We can only speculate but this will almost certainly have increased by now.

The global impact

And globally the numbers are huge.

In 2015, global in-game spending was valued at $22billion, which is expected to rise to $32billion in 2020.

Looking at the value in pounds on a daily basis, that equates to £5,8850,752.79. Every single day across the world in 2018.

It’s big business and is starting to make its mark in the real world.

Specifically, the value of the currency in World of Warcraft has grown so much in comparison to real world economies that it is now worth seven times the currency of Venezuela.

We’ve also seen a criminal element creeping in too with money laundering a very real problem in games including FIFA, World of Warcraft, Star Wars, Final Fantasy and many more.

In fact, Korean police even arrested a gang transferring $38million to China, all laundered through Korean games.

With such a huge status globally and flourishing economy, individuals who can work the system stand to make vast sums from trading.

Trading platforms are where money can be made. Specifically, the owners of trading platform OPSkins were making over $12,000 a day in 2015 from their marketplace for virtual weapons.

It’s not just platform owners who are making the big bucks either, with those that buy and sell products as traders cashing in too. One user, simply referred to as Todd, has estimated to have made $42,321 from trading virtual cats on a game called Kyrptokitties.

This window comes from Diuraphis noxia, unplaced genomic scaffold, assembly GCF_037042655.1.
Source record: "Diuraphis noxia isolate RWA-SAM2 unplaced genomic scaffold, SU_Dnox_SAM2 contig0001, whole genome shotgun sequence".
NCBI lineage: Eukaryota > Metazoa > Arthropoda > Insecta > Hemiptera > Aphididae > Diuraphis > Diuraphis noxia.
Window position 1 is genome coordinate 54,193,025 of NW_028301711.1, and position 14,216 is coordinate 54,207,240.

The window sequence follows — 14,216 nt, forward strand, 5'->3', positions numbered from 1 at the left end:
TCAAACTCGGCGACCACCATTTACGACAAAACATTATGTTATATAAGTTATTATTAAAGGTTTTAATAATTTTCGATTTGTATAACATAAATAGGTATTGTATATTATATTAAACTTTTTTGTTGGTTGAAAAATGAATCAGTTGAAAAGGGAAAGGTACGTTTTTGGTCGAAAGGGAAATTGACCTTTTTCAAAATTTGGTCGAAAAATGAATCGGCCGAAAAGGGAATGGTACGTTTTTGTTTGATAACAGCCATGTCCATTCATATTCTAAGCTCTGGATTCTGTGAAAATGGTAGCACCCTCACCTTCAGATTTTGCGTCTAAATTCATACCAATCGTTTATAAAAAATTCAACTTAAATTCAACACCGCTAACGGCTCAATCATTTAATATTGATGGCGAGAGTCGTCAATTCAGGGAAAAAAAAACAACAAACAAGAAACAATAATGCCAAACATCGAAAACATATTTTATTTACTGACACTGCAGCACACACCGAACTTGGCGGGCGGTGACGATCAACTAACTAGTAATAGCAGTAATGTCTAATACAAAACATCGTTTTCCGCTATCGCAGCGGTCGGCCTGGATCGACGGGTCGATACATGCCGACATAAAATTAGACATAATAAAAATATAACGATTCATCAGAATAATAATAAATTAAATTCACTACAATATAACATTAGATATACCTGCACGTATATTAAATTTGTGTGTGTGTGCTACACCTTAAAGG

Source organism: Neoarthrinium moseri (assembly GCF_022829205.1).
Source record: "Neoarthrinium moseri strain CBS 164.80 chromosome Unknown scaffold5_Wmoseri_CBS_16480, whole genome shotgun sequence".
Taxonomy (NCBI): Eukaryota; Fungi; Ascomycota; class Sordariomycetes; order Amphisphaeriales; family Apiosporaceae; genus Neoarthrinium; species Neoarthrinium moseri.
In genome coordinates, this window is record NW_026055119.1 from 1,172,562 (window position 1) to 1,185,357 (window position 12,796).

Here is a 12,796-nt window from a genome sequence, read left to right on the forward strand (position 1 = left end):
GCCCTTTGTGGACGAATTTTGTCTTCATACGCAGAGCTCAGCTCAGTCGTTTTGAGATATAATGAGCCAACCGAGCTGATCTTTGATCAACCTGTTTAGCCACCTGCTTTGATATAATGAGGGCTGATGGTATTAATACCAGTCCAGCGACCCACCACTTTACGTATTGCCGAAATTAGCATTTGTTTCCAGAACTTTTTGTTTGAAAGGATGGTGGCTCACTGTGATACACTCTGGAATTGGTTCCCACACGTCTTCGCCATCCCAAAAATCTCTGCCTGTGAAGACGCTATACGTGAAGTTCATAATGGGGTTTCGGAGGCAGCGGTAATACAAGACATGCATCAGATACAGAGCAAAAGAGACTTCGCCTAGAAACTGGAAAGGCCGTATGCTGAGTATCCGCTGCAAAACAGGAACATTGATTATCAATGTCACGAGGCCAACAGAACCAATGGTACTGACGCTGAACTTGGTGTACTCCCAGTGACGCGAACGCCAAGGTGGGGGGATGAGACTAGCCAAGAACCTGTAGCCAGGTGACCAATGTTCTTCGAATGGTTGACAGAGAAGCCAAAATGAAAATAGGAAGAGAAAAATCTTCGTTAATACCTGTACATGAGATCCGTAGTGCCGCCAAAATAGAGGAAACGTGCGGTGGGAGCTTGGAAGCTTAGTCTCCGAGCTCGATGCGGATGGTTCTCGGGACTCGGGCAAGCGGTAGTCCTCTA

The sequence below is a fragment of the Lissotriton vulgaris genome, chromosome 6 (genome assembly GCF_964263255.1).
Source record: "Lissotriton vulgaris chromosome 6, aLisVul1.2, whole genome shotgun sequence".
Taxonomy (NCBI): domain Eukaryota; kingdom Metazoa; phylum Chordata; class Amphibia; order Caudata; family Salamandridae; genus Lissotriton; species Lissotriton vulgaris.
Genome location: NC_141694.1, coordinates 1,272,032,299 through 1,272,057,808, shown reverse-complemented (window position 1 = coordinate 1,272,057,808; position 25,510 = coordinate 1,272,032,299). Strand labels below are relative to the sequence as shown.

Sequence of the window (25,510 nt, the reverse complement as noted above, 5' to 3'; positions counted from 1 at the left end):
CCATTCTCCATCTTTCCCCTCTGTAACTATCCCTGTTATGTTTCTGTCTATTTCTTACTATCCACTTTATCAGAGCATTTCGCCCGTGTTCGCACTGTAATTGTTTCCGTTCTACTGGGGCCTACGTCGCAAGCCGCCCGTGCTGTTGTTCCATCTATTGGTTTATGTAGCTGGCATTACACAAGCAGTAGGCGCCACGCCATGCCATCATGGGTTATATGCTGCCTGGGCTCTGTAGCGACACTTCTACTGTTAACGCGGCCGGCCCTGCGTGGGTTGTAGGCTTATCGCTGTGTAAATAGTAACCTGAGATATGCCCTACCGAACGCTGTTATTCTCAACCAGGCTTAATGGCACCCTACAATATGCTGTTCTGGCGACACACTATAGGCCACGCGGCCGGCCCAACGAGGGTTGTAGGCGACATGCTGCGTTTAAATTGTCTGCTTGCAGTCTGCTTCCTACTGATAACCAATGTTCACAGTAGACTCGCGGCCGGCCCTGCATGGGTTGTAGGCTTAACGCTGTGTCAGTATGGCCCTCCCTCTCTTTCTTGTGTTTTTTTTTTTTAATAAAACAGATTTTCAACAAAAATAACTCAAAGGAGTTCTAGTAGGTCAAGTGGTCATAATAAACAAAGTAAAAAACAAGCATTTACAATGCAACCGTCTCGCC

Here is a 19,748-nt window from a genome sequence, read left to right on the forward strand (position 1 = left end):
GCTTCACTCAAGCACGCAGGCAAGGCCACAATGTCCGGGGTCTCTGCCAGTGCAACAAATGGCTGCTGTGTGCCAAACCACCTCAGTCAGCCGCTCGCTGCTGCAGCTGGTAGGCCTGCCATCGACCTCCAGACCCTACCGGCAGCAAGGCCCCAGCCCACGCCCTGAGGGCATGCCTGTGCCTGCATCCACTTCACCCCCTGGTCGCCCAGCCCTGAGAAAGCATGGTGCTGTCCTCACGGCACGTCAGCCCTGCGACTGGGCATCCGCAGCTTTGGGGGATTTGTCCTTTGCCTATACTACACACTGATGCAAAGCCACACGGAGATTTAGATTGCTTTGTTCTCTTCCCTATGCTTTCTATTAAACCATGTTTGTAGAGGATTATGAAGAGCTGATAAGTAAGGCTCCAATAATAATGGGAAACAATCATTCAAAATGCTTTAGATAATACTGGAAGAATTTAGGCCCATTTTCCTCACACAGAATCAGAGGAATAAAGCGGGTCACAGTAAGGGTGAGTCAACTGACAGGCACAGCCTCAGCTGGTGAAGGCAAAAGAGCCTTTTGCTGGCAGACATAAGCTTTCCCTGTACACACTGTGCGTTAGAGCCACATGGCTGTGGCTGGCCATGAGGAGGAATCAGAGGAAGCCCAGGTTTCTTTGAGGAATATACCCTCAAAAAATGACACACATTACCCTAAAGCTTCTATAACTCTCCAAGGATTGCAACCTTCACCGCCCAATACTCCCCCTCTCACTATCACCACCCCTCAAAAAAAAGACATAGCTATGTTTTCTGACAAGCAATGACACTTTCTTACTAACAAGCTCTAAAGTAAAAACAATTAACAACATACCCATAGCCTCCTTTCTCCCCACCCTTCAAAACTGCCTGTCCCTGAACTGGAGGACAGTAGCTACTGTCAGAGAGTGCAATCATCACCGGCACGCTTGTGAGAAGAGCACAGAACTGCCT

Those with money are also splashing the cash on in-game purchases with the biggest ever a nightclub on the game Entropia Universe – this was for a value of $635,000.

The opportunities from gaming, whether trading in-game currency or being paid to game are huge. This has led to parents even hiring coaches for their children on games like Fortnite, hoping for lucrative success from their kids’ hobby.

Learn how to spot the signs

With huge potential to make money for the gaming companies and the ease of spending in crucial moments within games, the potential for addiction is a very real concern. As a parent try and do the following:

  • Monitor how much time your kids spend gaming
  • Find out from them which specific games they are playing
  • Learn as much as you can about the games your kids are playing and if they include in-game purchases
  • Limit their time playing these games & check for how they react when you try do this – a clear sign of addiction is an inability to let something go
  • Look for specific signs including if they are hiding their gaming use, specifically doing it at night
  • Check how much they talk about the game and how much their life begins to revolve around it – a sign of addiction is an obsessional attachment to the game

Gaming can be a good thing; however, it can often be fraught with potential problems and difficulties.